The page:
Good evening, Netizens...
Oh, perdition on it all! The National Weather Bureau has issued a blizzard warning for most of the Inland Northwest tonight beginning at 7:00 PM and lasting until tomorrow morning. Now I will have to whip out some of my old and true stories about what a real blizzard is like, not one of these half-baked Spokane blizzards, such as the one we endured two years ago. That wasn't really a blizzard; that was just a lot of snow with a city that doesn't have the training nor resources to deal with deep snow.
Now a blizzard, at least in the inter-mountain and Great Plains regions, is an entity to fear; you must be prepared for it and take speedy and effective action if one is coming your way or you may die.
According to meteorology a blizzard is defined more or less as a combination of high winds (typically 40 MPH or higher), frigid temperatures of less than 20 degrees and snow, either blowing or newly fallen variety.
I remember my first blizzard which took place in the late 1960's. We were driving approximately 45 miles on a state highway when we first encountered the storm and within a matter of twenty minutes we found ourselves unable to see the road, with blowing and drifting snow and a wind of over 50 MPH blowing snow across the road. We were told by the state highway patrol to take shelter at Saint Anne School as the road ahead and behind us was closed. By that night the National Guard delivered food and beds to the high school gymnasium, the wind outside was gusting over 75 miles per hour which rattled the windows in the high school. Snow plows were stuck and hundreds of drivers stranded in the 20 foot high snowdrifts on both sides of the town.
I also remember another blizzard from 1980-something, one which closed Interstate 80 for over 100 miles, where I ended up parking my truck for four days in Little America, a huge car and truck complex in Wyoming State. There were over 1600 people stranded that time, and again the National Guard were able to see to our basic needs with trucks full of cots, food and medical supplies. The winds blew steadily at between 50 and 75 miles per hour, with over a foot of new snow with drifts over 20 feet high and visibility near zero. The temperatures the last two nights of what was termed a “super storm” dropped down into the teens which put an increased impetus on the rescue of those still stranded along the freeway.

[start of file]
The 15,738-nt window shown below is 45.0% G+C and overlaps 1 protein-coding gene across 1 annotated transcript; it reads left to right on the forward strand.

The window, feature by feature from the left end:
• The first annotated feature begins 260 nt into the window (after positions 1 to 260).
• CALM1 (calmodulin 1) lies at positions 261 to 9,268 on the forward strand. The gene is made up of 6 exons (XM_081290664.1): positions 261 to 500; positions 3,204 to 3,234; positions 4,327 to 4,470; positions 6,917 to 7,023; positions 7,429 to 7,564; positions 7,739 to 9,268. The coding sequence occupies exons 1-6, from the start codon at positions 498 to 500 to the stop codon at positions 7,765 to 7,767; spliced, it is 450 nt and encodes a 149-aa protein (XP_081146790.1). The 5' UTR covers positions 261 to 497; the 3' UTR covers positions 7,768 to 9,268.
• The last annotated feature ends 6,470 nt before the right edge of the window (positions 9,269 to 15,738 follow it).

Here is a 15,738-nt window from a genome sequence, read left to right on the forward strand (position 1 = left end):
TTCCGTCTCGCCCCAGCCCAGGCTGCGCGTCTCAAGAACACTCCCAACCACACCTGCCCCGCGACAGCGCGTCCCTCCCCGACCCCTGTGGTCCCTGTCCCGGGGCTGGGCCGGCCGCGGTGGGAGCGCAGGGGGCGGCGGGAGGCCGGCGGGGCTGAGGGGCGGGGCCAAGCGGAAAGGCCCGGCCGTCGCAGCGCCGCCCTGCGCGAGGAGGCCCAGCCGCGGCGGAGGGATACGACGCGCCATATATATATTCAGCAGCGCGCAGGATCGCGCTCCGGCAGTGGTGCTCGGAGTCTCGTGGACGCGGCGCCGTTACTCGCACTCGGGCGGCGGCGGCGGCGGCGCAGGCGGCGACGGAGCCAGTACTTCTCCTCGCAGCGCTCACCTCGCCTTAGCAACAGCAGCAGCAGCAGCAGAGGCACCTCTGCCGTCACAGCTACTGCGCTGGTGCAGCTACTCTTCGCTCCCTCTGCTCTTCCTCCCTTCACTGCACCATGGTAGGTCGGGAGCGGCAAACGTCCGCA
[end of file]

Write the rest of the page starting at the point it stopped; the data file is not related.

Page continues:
They have at least one or two blizzards each year in the Dakotas which are equal to or exceed the powerful storms I have recalled.
This is not a blizzard, folks. At nearly ten o'clock at night, I can see still the neighbors house across the street and the street lights three blocks in any given direction. It is snowing fitfully and the streets are still marginally passable, although quite slick in places. But a blizzard? No, this is hardly a blizzard such as those I have known in parts of the Midwest and Western States.
This is just a winter snow storm with some wind and frigid temperatures. Your results may differ, of course, depending upon whether you are outside the city lights where the wind and snow can combine to drift snow.